HIGHLIGHTS OF THE NOON BRIEFING BY STÉPHANE DUJARRIC,
SPOKESMAN FOR SECRETARY-GENERAL ANTÓNIO GUTERRES
FRIDAY, 19 JANUARY 2018
SECRETARY-GENERAL NAMES RENATA DWAN HEAD OF U.N. INSTITUTE FOR DISARMAMENT RESEARCH
- The Secretary-General is announcing the appointment of Renata Dwan of Ireland as Director of the UN Institute for Disarmament Research, known as UNIDIR. The Secretary-General is grateful to Jarmo Sareva of Finland for his dedication and commitment in leading the Institute since 2015.
- Ms. Dwan has a wealth of experience in peace and security issues within the United Nations, most recently as Chief of Policy and Best Practices in the Departments of Peacekeeping Operations and Field Support.
SECRETARY-GENERAL HIGHLIGHTS NEED FOR REGIONAL COOPERATION IN AFGHANISTAN AND CENTRAL ASIA
- This morning, the Secretary-General spoke to Security Council members on the topic of building regional partnerships in Afghanistan and Central Asia. He said that countries in this region have made significant progress on sustainable development in recent decades, but stressed that they need each other if they are to achieve their full potential. The Secretary-General said he was encouraged by the increased multilateral cooperation that he witnessed during his visit to the region last June, particularly regarding efforts to better manage water resources, energy, and increase trade.
- However, he noted that security challenges remain, particularly in Afghanistan, and emphasized that the country’s fight against violent extremism, terrorism and transnational organized crime has implications for the entire region, and the world, but responding to these threats cannot be the responsibility of the Afghan Government alone, and reiterated the UN’s readiness to assist in promoting greater cooperation in the region.
SYRIA: U.N. ADVISERS VOICE CONCERN OVER IMPACT OF HOSTILITIES IN EASTERN GHOUTA AND IDLIB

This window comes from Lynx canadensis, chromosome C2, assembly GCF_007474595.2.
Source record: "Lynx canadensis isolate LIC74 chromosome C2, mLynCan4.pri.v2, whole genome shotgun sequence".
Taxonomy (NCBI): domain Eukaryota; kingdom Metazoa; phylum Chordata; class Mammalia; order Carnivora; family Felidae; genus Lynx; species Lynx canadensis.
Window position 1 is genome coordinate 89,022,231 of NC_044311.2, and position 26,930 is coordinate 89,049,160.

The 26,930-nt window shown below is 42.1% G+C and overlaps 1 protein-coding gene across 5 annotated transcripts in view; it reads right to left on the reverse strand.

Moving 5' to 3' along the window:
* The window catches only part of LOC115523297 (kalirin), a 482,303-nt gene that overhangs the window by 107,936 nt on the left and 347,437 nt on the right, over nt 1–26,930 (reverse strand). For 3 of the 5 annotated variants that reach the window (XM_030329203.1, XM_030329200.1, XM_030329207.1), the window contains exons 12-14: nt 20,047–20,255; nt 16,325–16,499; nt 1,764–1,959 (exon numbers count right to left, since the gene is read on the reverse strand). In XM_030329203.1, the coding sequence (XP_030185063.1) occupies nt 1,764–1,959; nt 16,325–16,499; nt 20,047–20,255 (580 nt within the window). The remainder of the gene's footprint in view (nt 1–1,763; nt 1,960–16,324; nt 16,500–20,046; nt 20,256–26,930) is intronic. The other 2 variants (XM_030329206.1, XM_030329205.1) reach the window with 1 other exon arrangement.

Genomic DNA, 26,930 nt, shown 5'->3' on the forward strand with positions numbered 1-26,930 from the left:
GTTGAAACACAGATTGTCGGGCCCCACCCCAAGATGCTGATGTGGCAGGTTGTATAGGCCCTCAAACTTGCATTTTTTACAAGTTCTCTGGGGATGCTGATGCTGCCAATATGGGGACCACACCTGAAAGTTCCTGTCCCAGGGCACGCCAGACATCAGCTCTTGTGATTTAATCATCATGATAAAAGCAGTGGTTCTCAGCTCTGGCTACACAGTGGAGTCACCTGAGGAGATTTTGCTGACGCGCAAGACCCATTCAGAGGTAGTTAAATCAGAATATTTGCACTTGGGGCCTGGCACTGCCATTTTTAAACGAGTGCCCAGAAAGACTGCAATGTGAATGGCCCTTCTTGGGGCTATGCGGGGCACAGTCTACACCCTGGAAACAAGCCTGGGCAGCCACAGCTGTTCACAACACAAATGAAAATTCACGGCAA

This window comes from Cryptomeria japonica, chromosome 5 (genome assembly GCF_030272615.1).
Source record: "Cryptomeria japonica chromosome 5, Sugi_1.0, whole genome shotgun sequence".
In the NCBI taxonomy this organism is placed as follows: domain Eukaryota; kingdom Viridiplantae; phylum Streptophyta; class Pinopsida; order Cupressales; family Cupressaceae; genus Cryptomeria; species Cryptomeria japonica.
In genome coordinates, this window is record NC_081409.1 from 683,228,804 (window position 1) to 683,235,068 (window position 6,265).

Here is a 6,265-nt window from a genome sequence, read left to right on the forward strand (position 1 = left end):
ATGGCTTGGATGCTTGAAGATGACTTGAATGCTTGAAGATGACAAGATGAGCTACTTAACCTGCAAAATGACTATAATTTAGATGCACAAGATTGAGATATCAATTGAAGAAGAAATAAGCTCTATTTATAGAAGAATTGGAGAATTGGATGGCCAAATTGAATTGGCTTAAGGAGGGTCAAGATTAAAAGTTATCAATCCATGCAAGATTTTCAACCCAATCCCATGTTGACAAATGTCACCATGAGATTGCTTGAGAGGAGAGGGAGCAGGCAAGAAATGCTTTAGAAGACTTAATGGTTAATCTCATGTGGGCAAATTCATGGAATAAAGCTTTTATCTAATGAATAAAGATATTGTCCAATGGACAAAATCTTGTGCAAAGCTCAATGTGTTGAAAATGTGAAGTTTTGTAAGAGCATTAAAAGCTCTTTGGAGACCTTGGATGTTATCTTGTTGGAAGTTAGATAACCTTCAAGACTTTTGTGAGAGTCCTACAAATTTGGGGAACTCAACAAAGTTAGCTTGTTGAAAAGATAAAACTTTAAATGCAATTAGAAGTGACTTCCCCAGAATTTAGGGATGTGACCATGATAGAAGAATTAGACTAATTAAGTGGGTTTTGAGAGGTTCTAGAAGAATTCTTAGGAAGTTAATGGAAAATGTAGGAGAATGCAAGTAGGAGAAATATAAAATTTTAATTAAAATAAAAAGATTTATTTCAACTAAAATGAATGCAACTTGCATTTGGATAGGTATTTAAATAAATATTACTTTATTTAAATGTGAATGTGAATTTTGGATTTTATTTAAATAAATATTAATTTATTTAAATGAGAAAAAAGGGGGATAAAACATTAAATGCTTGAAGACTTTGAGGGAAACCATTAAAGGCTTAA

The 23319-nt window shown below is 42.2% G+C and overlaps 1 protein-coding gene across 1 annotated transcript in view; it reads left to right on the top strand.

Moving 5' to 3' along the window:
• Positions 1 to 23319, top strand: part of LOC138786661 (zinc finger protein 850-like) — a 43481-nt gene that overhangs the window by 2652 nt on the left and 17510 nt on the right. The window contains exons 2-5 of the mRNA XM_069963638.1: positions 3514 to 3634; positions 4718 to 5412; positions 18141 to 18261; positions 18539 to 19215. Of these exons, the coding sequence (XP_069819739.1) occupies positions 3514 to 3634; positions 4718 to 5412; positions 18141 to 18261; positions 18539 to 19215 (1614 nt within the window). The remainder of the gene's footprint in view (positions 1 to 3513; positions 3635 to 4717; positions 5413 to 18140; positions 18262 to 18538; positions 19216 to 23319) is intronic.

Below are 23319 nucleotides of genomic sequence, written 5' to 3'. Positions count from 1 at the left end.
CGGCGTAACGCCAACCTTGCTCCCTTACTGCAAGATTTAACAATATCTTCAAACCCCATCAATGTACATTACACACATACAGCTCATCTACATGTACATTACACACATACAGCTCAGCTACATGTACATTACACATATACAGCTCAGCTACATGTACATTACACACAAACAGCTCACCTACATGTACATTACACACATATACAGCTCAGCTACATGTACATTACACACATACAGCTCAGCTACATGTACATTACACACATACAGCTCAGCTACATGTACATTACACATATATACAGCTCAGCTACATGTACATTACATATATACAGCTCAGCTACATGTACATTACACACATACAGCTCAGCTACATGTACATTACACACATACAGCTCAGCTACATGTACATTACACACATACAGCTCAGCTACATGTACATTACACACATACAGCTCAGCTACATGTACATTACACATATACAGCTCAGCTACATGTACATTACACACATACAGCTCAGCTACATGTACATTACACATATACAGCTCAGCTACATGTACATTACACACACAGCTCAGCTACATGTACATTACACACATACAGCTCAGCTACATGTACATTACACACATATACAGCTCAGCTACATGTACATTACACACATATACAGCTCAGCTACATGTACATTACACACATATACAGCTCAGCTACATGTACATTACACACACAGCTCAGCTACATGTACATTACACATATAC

- The United Nations Special Adviser on the Prevention of Genocide, Adama Dieng, and the Special Adviser on the Responsibility to Protect, Ivan Simonovic, have expressed concern at the devastating impact of escalating hostilities in Eastern Ghouta and Idlib in Syria on civilians.
- The two Special Advisers said that all the parties to the Syrian conflict, as well as the international community, have a responsibility to protect civilians from atrocity crimes. They urged all stakeholders, including the Security Council, to condemn this violence, and urged the parties to the conflict to ensure that basic principles of humanitarian law are protected, in particular with regards to proportionality and distinction.
U.N. REITERATES CALL FOR ALL PORTS TO BE OPEN IN YEMEN
- In response to questions about the humanitarian situation in Yemen, the Spokesman said that we are in dialogue with the Coalition on the importance of keeping all ports open for all cargo. All ports in Yemen should remain open in order to facilitate the rapid entry and distribution of humanitarian and commercial imports across the country.
- Keeping the ports open is particularly important, as recent analysis by humanitarian partners indicates growing humanitarian needs among the population.
- In late 2016, partners estimated there were some 7 million Yemenis one step away from famine, but now, there are an estimated 8.4 million people at risk of starvation.